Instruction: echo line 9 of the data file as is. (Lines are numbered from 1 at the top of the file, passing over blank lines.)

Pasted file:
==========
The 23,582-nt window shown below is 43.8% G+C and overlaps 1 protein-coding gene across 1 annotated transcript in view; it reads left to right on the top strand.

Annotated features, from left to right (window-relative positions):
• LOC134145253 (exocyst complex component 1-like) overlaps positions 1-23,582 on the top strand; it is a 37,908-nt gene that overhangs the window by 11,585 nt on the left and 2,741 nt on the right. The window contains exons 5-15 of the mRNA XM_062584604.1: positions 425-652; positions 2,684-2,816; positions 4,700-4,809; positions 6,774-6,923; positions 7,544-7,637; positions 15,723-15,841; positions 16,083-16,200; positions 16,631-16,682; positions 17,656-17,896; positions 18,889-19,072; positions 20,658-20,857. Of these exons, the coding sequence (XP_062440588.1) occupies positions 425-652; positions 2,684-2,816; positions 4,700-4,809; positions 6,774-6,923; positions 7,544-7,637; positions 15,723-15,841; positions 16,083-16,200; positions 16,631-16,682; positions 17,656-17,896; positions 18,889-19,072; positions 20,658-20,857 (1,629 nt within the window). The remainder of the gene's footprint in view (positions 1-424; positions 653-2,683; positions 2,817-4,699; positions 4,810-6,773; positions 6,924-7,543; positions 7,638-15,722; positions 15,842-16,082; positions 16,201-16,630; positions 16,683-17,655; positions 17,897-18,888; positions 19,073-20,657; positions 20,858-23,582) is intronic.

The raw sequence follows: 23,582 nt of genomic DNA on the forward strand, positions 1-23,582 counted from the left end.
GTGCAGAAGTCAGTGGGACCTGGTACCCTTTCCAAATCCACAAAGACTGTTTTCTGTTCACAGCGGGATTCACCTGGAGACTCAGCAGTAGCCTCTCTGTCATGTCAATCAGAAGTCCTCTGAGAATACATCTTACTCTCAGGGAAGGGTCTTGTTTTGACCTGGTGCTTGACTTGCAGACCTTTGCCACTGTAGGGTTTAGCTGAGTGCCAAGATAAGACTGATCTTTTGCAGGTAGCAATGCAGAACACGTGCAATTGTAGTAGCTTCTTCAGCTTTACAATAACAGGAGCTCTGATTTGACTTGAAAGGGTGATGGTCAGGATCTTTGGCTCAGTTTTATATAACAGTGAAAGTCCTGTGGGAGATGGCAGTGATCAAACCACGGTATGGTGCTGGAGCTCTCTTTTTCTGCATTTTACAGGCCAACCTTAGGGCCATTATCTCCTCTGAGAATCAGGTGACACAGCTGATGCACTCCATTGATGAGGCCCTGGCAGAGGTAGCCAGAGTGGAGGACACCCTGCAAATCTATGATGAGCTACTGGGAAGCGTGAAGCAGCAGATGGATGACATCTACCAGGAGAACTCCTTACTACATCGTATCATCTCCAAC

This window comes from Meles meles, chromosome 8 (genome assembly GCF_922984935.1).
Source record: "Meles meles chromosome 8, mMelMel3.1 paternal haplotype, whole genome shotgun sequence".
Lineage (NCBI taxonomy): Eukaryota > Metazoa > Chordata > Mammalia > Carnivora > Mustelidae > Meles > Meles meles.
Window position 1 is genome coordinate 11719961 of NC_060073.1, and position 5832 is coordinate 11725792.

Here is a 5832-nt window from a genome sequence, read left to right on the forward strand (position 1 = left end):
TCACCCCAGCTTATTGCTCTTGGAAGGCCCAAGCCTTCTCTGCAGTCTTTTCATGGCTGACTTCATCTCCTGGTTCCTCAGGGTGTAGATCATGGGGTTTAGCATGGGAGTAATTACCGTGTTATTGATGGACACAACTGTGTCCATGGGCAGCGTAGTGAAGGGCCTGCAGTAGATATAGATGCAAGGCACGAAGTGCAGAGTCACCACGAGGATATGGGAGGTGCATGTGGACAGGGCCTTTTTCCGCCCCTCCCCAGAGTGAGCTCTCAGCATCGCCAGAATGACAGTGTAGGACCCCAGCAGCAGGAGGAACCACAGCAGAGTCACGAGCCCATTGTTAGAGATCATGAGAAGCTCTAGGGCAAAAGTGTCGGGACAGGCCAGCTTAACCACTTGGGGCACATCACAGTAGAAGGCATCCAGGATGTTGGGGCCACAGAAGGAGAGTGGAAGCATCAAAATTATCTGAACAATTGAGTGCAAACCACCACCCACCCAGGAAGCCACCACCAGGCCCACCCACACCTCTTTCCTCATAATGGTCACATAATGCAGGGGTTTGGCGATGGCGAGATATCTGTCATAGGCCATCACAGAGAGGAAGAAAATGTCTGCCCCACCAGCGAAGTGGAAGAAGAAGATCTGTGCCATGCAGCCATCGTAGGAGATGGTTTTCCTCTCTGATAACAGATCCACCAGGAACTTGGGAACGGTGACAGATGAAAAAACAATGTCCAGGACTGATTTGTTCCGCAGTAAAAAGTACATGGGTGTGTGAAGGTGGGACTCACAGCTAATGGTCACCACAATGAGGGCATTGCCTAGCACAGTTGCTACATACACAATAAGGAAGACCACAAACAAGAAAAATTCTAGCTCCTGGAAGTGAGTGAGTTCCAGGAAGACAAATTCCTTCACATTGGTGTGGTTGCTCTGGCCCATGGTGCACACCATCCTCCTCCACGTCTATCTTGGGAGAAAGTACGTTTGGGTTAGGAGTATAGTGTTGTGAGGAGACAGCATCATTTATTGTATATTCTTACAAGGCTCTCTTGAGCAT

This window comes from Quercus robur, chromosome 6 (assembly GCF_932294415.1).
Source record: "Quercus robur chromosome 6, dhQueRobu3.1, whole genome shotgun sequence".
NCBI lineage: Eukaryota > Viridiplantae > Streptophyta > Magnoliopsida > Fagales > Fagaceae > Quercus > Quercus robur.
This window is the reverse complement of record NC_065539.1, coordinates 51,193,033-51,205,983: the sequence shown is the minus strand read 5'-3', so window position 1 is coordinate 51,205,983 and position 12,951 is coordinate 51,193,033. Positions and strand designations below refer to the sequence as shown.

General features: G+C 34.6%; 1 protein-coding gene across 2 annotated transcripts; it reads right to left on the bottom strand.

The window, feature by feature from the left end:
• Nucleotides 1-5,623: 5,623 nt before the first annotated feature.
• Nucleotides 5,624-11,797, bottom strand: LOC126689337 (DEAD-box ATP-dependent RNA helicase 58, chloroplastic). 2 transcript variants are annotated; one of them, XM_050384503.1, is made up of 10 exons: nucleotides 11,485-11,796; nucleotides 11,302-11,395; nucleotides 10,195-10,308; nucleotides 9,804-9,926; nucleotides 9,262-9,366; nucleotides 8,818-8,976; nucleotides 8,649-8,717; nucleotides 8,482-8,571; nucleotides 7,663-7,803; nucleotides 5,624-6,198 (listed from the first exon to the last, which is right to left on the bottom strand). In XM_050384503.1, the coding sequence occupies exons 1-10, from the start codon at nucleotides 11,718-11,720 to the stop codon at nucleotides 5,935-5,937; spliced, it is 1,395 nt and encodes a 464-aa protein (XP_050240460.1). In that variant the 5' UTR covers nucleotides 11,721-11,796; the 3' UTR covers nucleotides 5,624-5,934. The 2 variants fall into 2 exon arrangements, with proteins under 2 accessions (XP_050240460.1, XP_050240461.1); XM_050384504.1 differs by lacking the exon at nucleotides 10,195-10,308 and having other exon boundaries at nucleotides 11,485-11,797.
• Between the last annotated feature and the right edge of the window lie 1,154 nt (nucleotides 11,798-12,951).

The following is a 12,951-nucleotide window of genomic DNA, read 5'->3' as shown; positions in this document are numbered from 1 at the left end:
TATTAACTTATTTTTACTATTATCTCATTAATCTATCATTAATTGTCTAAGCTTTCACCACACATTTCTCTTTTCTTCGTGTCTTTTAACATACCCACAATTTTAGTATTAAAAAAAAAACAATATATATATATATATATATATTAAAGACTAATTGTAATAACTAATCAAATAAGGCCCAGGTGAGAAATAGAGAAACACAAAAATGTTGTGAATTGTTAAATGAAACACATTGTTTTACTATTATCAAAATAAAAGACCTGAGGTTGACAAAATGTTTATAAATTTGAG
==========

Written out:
Window position 1 is genome coordinate 11719961 of NC_060073.1, and position 5832 is coordinate 11725792.